Sunday, February 25, 2007

Travel Dish: Temple Club (Vietnam)

This is the eighth in a special series of food reports from my recent trip to Saigon/Ho Chi Minh City in Vietnam. Return every Sunday and Monday for the latest postings.Transport Yourself to Old Colonial Vietnam
29-31 Ton That Thiep, District 1
PH: (84.8) 829.9244
Major credit cards accepted; 10% service charge

If you ever want to feel like the Imperial Foreigner when visiting Vietnam, just walk the tiny street of Ton That Thiep that boasts the trendiest block in Saigon. A handful of fancy galleries and furniture stores (which list prices for all their products for sale in U.S. dollars) fill just one block of this short street not too far from the major hotels.

The street’s anchor and star of all that is trendy is the Temple Club, a fine dining restaurant and bar. (It’s situated right across from a Hindu temple, but I’m not sure if that was the inspiration for the name.) The Temple Club is popular among tourists and expats, and last November played host to Brad Pitt and Angelina Jolie, who were passing through from Cambodia. (Turns out the famous stars/parents were actually visiting Vietnam to find their next international adoptee, according to latest news reports.)

Situated in an old Colonial building painted burnt yellow outside, the Temple Club transports you to the days when Vietnam was part of Indochine, the French colonial empire of Southeast Asia. The exposed brick walls frame the stylish décor of lacquered wood, faint paintings and colorful lamp shades. Even the silverware was a brushed antique metal that weighed heavily on my California liberal guilt.

It was clear that the Temple Club, with its white table cloths and impeccably dressed servers, would be one of my more expensive dinners in Saigon. Most entrees ranged from D80,000 to D125,000 ($5-$7.80), which was often the total cost of dinner at other places I visited earlier in my trip.

Seated in the enclosed patio overlooking Ton That Thiep, I started my evening with the Young Lotus Stems with Prawns and Pork salad. It had the ubiquitous light fish sauce dressing found on most salads. The lotus stems were light and crisp, like thinly sliced young celery hearts. The nice-sized salad was rounded off with peanuts, prawns, pressed pork, carrots and herbs.
For my main course, I ordered the Bac Po Style Grilled Pork and a side of Steamed Young Cabbage Cholon Style. Now, for a restaurant that caters to tourists, several of the servers had difficulty with the English language. They can understand your orders, but had difficulty taking it a step further if you wanted an explanation of a particular dish. This is why I didn’t really know what to expect with the Bac Po-style pork. (I later learned that Bac Po is the Northern region of Vietnam.)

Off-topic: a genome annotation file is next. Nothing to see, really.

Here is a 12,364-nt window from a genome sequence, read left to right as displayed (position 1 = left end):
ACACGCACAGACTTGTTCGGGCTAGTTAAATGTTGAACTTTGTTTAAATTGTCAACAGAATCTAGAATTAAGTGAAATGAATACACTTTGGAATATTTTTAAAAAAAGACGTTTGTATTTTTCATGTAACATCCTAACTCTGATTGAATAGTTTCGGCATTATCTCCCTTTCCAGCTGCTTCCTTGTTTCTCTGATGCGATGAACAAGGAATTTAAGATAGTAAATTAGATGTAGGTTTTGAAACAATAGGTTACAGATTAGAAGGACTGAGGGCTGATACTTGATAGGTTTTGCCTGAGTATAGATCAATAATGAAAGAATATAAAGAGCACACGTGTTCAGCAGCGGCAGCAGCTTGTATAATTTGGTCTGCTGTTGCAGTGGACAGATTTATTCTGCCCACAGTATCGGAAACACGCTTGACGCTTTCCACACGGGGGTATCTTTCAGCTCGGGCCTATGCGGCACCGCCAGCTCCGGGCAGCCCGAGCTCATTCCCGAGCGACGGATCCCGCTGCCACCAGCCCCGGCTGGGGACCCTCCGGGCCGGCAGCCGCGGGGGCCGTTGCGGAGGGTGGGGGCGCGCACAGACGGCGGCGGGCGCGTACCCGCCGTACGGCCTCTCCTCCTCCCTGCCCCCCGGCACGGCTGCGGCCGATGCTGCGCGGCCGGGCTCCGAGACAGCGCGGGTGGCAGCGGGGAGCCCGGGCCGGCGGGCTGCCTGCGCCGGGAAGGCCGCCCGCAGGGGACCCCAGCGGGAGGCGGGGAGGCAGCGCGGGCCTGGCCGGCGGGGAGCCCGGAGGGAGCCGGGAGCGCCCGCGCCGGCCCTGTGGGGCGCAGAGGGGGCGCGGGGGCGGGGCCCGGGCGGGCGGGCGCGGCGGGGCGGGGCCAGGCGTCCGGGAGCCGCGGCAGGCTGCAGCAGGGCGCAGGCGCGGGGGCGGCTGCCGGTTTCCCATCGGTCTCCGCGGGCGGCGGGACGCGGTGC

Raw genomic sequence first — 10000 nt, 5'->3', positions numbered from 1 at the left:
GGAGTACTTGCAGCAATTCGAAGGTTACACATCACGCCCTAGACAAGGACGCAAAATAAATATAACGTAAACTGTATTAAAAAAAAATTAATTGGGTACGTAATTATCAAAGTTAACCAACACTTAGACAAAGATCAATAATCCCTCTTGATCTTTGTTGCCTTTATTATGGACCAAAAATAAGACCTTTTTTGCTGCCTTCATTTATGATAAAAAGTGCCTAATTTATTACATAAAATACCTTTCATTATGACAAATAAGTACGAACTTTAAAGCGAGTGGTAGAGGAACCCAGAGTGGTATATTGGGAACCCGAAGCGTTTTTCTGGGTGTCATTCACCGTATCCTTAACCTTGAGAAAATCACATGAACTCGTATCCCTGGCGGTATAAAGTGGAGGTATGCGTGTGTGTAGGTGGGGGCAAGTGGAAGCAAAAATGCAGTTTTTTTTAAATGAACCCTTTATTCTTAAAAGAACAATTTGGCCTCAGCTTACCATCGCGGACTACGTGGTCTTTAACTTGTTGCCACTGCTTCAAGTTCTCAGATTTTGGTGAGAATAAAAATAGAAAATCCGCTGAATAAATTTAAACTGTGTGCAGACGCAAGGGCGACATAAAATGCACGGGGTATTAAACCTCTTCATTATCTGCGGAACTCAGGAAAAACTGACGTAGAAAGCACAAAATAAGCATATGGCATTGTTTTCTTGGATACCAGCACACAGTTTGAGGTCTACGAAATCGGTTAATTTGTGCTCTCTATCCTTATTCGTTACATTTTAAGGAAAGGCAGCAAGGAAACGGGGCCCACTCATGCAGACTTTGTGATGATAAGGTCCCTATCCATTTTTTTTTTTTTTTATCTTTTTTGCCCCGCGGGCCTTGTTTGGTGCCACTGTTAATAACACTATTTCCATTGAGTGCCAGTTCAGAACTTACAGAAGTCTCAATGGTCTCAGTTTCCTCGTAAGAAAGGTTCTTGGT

The grilled pork turned out to be tiny spareribs that were tasty but a bit tough to eat. Still, the sauce carried the essence of star anise and lemongrass in a caramelized sauce. My side of vegetables was a simple dish of baby mustard greens with oyster sauce.
For dessert, the Temple Club offers several typical items like crème brulee and sweet soups. I was tempted by the Homemade Hue Cake with Secret Sauce. (My server nodded in agreement when I ordered it.) Hue is a region in central Vietnam that’s known for its fine cuisine, so I wanted to see what this dessert was all about.

The cake was made from sticky rice flour. Because of that, it was dense but warm and sweet. The “secret sauce” was a pale green puree that had a mild flavor, bordering on being bland. My guess was mung bean.

Overall, it was an elegant evening filled with people watching and tasty morsels. My total bill (including a couple of drinks and a 10 percent service charge for gratuity—the highest fee I experienced at any Vietnamese restaurant) was D396,000 (or $25). If you feel that’s a lot to spend on one dinner in Saigon, then you should at least go to the Temple Club for a drink. It’s definitely a place to capture the romance of Saigon’s past in a modern setting.

Single guy rating: 3.5 stars (perfect for foodie travelers with an expense account)

Explanation of the single guy's rating system:
1 star = perfect for college students
2 stars = perfect for new diners
3 stars = perfect for foodies
4 stars = perfect for expense accounts
5 stars = perfect for any guy's dream dinner

Postscript Saigon: Not Colonial, but a Colonel
Traveling as an American, I’ve come to learn that capitalism reaches out to all parts of the world, even in communist states like Vietnam. Whether it’s the golden arches or Starbucks, you can’t escape American consumerism.

In Saigon, I discovered that the favorite American import is the Colonel. Of all the various fast-food joints around town, it’s KFC that seems to be popular with the locals. (I think I maybe saw just one McDonald’s compared to the many KFCs.) Even in this country troubled by the Avian bird flu, people were still willing to buy a bucket of fried chicken with the Colonel’s secret recipe.

I never resorted to eating at KFC (not that I’m against it since I do eat it back home now and then) so I can’t say how different it might be in Vietnam compared to the states. But a tourist I met from Canada raved about how the chicken was more succulent than what she experienced back home. For me, I’d rather have pho.


Anonymous said...

In mid 2009 still no "Golden Arches" in Vietnam but there are now at least two Pizza Huts.

Lotteria is the hamburger chain in VN but I haven't had the desire to try their burger. Every report I have heard says they are not very good, or worse...

Temple Club continues to be fabulous and very reasonably priced, considering...

Anonymous said...

actually all the food looks delicious, I would love to try it!

Anonymous said...